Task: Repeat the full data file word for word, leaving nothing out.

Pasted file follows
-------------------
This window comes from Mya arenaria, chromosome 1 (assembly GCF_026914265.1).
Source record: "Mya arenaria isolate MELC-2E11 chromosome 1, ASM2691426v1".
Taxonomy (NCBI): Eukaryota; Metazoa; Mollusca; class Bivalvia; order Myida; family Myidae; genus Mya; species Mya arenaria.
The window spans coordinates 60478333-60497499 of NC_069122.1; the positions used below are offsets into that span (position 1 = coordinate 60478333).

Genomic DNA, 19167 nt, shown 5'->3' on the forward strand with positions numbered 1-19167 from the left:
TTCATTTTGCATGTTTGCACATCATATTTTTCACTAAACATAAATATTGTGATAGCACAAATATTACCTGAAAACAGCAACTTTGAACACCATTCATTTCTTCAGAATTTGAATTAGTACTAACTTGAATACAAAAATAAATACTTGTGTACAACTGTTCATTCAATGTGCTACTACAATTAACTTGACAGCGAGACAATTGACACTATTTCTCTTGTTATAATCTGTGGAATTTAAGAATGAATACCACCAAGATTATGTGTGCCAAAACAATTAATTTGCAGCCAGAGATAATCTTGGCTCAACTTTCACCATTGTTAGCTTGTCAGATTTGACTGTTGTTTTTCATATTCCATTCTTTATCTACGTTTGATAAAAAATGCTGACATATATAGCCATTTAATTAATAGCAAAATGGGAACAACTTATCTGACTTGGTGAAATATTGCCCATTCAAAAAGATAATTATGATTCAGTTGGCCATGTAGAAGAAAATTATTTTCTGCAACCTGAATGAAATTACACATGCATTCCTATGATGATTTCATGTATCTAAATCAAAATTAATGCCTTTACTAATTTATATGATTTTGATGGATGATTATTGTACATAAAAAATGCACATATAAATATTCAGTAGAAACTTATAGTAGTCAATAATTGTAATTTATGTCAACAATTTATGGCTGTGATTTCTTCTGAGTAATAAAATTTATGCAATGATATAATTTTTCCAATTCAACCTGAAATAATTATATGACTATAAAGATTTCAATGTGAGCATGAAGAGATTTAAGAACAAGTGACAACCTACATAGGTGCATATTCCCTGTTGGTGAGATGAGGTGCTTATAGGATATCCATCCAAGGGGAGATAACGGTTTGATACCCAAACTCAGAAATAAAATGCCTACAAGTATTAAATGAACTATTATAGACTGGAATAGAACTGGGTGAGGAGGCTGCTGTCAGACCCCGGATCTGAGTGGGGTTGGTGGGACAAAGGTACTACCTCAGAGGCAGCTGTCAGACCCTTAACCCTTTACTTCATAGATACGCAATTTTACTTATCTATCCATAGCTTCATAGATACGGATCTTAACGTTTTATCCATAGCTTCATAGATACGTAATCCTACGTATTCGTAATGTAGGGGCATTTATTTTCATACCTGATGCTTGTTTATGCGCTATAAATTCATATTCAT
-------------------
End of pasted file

This window comes from Mya arenaria, chromosome 1 (assembly GCF_026914265.1).
Source record: "Mya arenaria isolate MELC-2E11 chromosome 1, ASM2691426v1".
Taxonomy (NCBI): Eukaryota; Metazoa; Mollusca; class Bivalvia; order Myida; family Myidae; genus Mya; species Mya arenaria.
The window spans coordinates 60478333-60497499 of NC_069122.1; the positions used below are offsets into that span (position 1 = coordinate 60478333).

Genomic DNA, 19167 nt, shown 5'->3' on the forward strand with positions numbered 1-19167 from the left:
TTCATTTTGCATGTTTGCACATCATATTTTTCACTAAACATAAATATTGTGATAGCACAAATATTACCTGAAAACAGCAACTTTGAACACCATTCATTTCTTCAGAATTTGAATTAGTACTAACTTGAATACAAAAATAAATACTTGTGTACAACTGTTCATTCAATGTGCTACTACAATTAACTTGACAGCGAGACAATTGACACTATTTCTCTTGTTATAATCTGTGGAATTTAAGAATGAATACCACCAAGATTATGTGTGCCAAAACAATTAATTTGCAGCCAGAGATAATCTTGGCTCAACTTTCACCATTGTTAGCTTGTCAGATTTGACTGTTGTTTTTCATATTCCATTCTTTATCTACGTTTGATAAAAAATGCTGACATATATAGCCATTTAATTAATAGCAAAATGGGAACAACTTATCTGACTTGGTGAAATATTGCCCATTCAAAAAGATAATTATGATTCAGTTGGCCATGTAGAAGAAAATTATTTTCTGCAACCTGAATGAAATTACACATGCATTCCTATGATGATTTCATGTATCTAAATCAAAATTAATGCCTTTACTAATTTATATGATTTTGATGGATGATTATTGTACATAAAAAATGCACATATAAATATTCAGTAGAAACTTATAGTAGTCAATAATTGTAATTTATGTCAACAATTTATGGCTGTGATTTCTTCTGAGTAATAAAATTTATGCAATGATATAATTTTTCCAATTCAACCTGAAATAATTATATGACTATAAAGATTTCAATGTGAGCATGAAGAGATTTAAGAACAAGTGACAACCTACATAGGTGCATATTCCCTGTTGGTGAGATGAGGTGCTTATAGGATATCCATCCAAGGGGAGATAACGGTTTGATACCCAAACTCAGAAATAAAATGCCTACAAGTATTAAATGAACTATTATAGACTGGAATAGAACTGGGTGAGGAGGCTGCTGTCAGACCCCGGATCTGAGTGGGGTTGGTGGGACAAAGGTACTACCTCAGAGGCAGCTGTCAGACCCTTAACCCTTTACTTCATAGATACGCAATTTTACTTATCTATCCATAGCTTCATAGATACGGATCTTAACGTTTTATCCATAGCTTCATAGATACGTAATCCTACGTATTCGTAATGTAGGGGCATTTATTTTCATACCTGATGCTTGTTTATGCGCTATAAATTCATATTCAT